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Conn. Health Providers Say Drug Maker Restrictions On Discount Program Will Leave Patients Stranded

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Shortly before his 24th birthday, Jesus Morales Sanchez of New Haven was diagnosed with Type 1 diabetes, a chronic illness that requires him to take insulin for the rest of his life.

But at the time, he was in between jobs and didn’t have health insurance, so the medication would cost him several hundred dollars that he didn’t have. 

That’s when Sanchez was able to get insulin at a low price through the federal 340B Drug Pricing Program.

“340B literally saved my life and was able to give me a stepping stone so that I could go back into my daily life,” he said. “Eventually I was able to get a job and I was able to get health insurance and afford my medication once again.”

The 340B Drug Pricing Program was created as a safety net to help uninsured and low-income patients afford medications. It requires drug manufacturers participating in Medicaid to sell outpatient drugs at discounted prices to hospitals, community health centers, clinics and other eligible health sites.

But this fall, several drug makers that provide a large bulk of chronic disease medications in the United States put restrictions on the types of health sites they will service and the kinds of medications they will provide as they demand stricter program oversight and additional claims data.

Connecticut residents and health providers say this will leave many people with fewer options in affording necessary medications, even as the pandemic rages on and people with underlying health conditions continue to be more at risk of serious COVID-19 illness.

“In the midst of a pandemic, discounted drugs for people who are uninsured should be absolutely provided in greater quantities,” U.S. Sen. Richard Blumenthal said Monday. “What the pharmaceutical drug companies are doing here is absolutely unconscionable and unacceptable.”

Eligible hospitals, health centers, clinicians and pharmacies have to be individually approved by the federal program before they can sell discounted medications to patients. 

Dr. Laura Nally, a pediatric endocrinologist at Yale New Haven Health and Yale Medicine, is an approved prescriber. She said providers don’t typically get notified ahead of time when there are changes to pharmaceutical company participation.

“We first realized that there was a problem when we were getting calls from patients who were using 340B and who said, ‘I can’t get my insulin from the pharmacy anymore,’” she said.

Sabrina Griswold, director of pharmacy at First Choice Health Centers, based in East Hartford, said this can be a drastic change for patients and families that negatively impacts their overall quality of life.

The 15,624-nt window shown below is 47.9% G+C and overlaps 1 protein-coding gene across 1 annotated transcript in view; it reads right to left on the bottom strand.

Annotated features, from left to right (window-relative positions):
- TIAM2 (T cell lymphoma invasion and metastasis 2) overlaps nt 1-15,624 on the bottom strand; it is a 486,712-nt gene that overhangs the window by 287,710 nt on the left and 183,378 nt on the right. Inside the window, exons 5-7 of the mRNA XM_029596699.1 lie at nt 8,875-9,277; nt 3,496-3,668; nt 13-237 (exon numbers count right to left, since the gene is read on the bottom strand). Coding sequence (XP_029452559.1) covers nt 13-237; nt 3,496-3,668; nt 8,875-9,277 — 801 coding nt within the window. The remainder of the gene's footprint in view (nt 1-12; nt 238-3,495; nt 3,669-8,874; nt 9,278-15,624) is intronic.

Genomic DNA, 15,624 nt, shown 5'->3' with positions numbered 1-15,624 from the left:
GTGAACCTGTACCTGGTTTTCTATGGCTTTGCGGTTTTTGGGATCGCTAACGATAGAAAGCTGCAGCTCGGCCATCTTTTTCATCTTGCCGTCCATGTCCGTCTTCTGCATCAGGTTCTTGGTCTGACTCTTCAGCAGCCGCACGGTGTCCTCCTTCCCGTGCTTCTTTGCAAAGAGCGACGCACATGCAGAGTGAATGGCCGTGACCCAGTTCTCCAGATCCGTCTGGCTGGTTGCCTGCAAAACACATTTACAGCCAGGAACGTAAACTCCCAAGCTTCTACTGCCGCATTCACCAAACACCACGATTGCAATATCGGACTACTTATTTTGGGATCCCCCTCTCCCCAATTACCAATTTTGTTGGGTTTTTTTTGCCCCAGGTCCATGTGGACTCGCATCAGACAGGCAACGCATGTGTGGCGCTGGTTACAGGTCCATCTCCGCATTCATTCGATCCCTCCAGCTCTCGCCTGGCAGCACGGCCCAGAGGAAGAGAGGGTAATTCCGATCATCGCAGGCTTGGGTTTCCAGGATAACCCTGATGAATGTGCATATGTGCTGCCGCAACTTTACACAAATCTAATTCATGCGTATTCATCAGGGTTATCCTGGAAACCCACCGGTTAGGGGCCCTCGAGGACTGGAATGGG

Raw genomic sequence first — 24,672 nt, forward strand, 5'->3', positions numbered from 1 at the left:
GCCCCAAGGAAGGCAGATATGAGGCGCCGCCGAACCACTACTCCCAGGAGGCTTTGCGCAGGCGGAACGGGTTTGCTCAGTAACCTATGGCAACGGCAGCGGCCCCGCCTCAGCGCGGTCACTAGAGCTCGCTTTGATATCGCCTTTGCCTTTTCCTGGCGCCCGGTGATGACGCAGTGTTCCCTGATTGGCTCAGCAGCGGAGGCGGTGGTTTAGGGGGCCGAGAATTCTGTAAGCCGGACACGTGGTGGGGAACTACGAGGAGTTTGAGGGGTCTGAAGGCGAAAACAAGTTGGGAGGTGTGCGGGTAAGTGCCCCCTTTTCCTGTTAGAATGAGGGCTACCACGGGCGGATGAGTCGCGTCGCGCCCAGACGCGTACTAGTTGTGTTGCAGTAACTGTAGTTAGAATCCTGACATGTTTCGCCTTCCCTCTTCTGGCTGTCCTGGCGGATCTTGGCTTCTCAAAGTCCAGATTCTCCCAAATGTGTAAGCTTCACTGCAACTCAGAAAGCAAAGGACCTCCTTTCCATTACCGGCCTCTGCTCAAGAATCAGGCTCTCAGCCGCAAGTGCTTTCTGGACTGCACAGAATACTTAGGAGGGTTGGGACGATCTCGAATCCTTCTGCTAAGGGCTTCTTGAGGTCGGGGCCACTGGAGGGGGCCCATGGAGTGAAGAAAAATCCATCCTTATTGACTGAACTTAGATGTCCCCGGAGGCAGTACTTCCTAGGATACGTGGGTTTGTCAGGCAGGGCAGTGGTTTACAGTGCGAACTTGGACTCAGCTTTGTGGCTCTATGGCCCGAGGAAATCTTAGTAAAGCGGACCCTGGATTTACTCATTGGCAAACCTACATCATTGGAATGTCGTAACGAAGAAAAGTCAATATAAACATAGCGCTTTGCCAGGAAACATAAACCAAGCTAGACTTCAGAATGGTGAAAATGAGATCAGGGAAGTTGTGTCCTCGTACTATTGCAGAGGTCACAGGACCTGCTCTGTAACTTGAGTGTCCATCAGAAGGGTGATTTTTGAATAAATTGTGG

“A lot of patients will often be able to access their medications for less than $15,” she said, “and quite literally overnight, it changes and their drug, if they go to the pharmacy the next day, is hundreds of dollars.”

Nally and Griswold said the new restrictions and demands from drug makers have left both providers and patients scrambling to find other affordable solutions.

“A lot of people won’t know what to do and they won’t know who to call or how to navigate this tricky system,” Nally said. “So I think there’s a lot of pressure on all of us -- medical professionals and pharmacies -- to try and help communicate where patients can go. I think that’s going to be very difficult.”

Connecticut Attorney General William Tong appealed directly to drug companies Novartis Pharmaceuticals, Merck, Sanofi U.S., Astra Pharmaceuticals (AstraZeneca), and Eli Lilly in emailed letters dated Oct. 5.

In them, he urged companies to abandon “unilaterally restricting access to low cost drug pricing by covered entities in Connecticut” at the risk of undermining the 340B program.

Tong wrote that their decisions defy federal participation requirements and “are especially appalling given that these critical safety-net health care institutions are on the front lines of our response to the ongoing COVID-19 pandemic.”

Blumenthal said he and his colleagues are leaning on federal regulators to step in.

“The drug companies have a legal obligation to comply with section 340B,” Blumenthal said. “The federal authorities ... have a responsibility to crack down on these abuses of the program, because they ought to recognize it’s a matter of life and death.”

Meanwhile, the drug makers’ changes, including a discontinuation of discounted drugs to certain pharmacies and facilities, have already taken effect or will beginning in January.

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